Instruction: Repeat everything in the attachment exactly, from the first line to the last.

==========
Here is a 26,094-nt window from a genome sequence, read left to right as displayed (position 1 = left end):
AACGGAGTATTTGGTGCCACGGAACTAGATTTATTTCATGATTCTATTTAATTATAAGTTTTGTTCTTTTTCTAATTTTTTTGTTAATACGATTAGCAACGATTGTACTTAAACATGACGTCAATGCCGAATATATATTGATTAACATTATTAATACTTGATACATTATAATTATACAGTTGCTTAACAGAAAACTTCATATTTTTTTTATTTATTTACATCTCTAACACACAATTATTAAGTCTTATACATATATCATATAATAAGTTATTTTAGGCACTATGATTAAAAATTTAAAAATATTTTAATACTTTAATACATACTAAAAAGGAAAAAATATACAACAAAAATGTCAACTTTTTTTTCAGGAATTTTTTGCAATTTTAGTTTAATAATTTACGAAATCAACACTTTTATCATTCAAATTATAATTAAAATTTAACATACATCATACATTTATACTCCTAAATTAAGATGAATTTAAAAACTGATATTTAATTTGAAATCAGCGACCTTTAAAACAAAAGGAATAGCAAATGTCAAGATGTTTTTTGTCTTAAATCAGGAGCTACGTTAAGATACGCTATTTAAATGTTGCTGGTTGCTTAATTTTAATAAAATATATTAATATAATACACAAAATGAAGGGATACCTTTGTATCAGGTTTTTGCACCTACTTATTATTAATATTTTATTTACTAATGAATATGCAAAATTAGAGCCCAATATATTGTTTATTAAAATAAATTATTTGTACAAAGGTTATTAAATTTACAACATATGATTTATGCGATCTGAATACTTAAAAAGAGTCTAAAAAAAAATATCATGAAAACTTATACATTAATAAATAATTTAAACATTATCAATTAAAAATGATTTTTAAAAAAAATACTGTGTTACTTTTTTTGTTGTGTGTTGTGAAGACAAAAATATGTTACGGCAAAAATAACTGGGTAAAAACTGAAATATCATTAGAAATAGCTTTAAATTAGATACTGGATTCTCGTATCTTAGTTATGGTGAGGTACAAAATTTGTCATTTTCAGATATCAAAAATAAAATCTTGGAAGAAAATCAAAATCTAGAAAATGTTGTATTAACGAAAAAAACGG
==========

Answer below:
Here is a 26,094-nt window from a genome sequence, read left to right as displayed (position 1 = left end):
AACGGAGTATTTGGTGCCACGGAACTAGATTTATTTCATGATTCTATTTAATTATAAGTTTTGTTCTTTTTCTAATTTTTTTGTTAATACGATTAGCAACGATTGTACTTAAACATGACGTCAATGCCGAATATATATTGATTAACATTATTAATACTTGATACATTATAATTATACAGTTGCTTAACAGAAAACTTCATATTTTTTTTATTTATTTACATCTCTAACACACAATTATTAAGTCTTATACATATATCATATAATAAGTTATTTTAGGCACTATGATTAAAAATTTAAAAATATTTTAATACTTTAATACATACTAAAAAGGAAAAAATATACAACAAAAATGTCAACTTTTTTTTCAGGAATTTTTTGCAATTTTAGTTTAATAATTTACGAAATCAACACTTTTATCATTCAAATTATAATTAAAATTTAACATACATCATACATTTATACTCCTAAATTAAGATGAATTTAAAAACTGATATTTAATTTGAAATCAGCGACCTTTAAAACAAAAGGAATAGCAAATGTCAAGATGTTTTTTGTCTTAAATCAGGAGCTACGTTAAGATACGCTATTTAAATGTTGCTGGTTGCTTAATTTTAATAAAATATATTAATATAATACACAAAATGAAGGGATACCTTTGTATCAGGTTTTTGCACCTACTTATTATTAATATTTTATTTACTAATGAATATGCAAAATTAGAGCCCAATATATTGTTTATTAAAATAAATTATTTGTACAAAGGTTATTAAATTTACAACATATGATTTATGCGATCTGAATACTTAAAAAGAGTCTAAAAAAAAATATCATGAAAACTTATACATTAATAAATAATTTAAACATTATCAATTAAAAATGATTTTTAAAAAAAATACTGTGTTACTTTTTTTGTTGTGTGTTGTGAAGACAAAAATATGTTACGGCAAAAATAACTGGGTAAAAACTGAAATATCATTAGAAATAGCTTTAAATTAGATACTGGATTCTCGTATCTTAGTTATGGTGAGGTACAAAATTTGTCATTTTCAGATATCAAAAATAAAATCTTGGAAGAAAATCAAAATCTAGAAAATGTTGTATTAACGAAAAAAACGG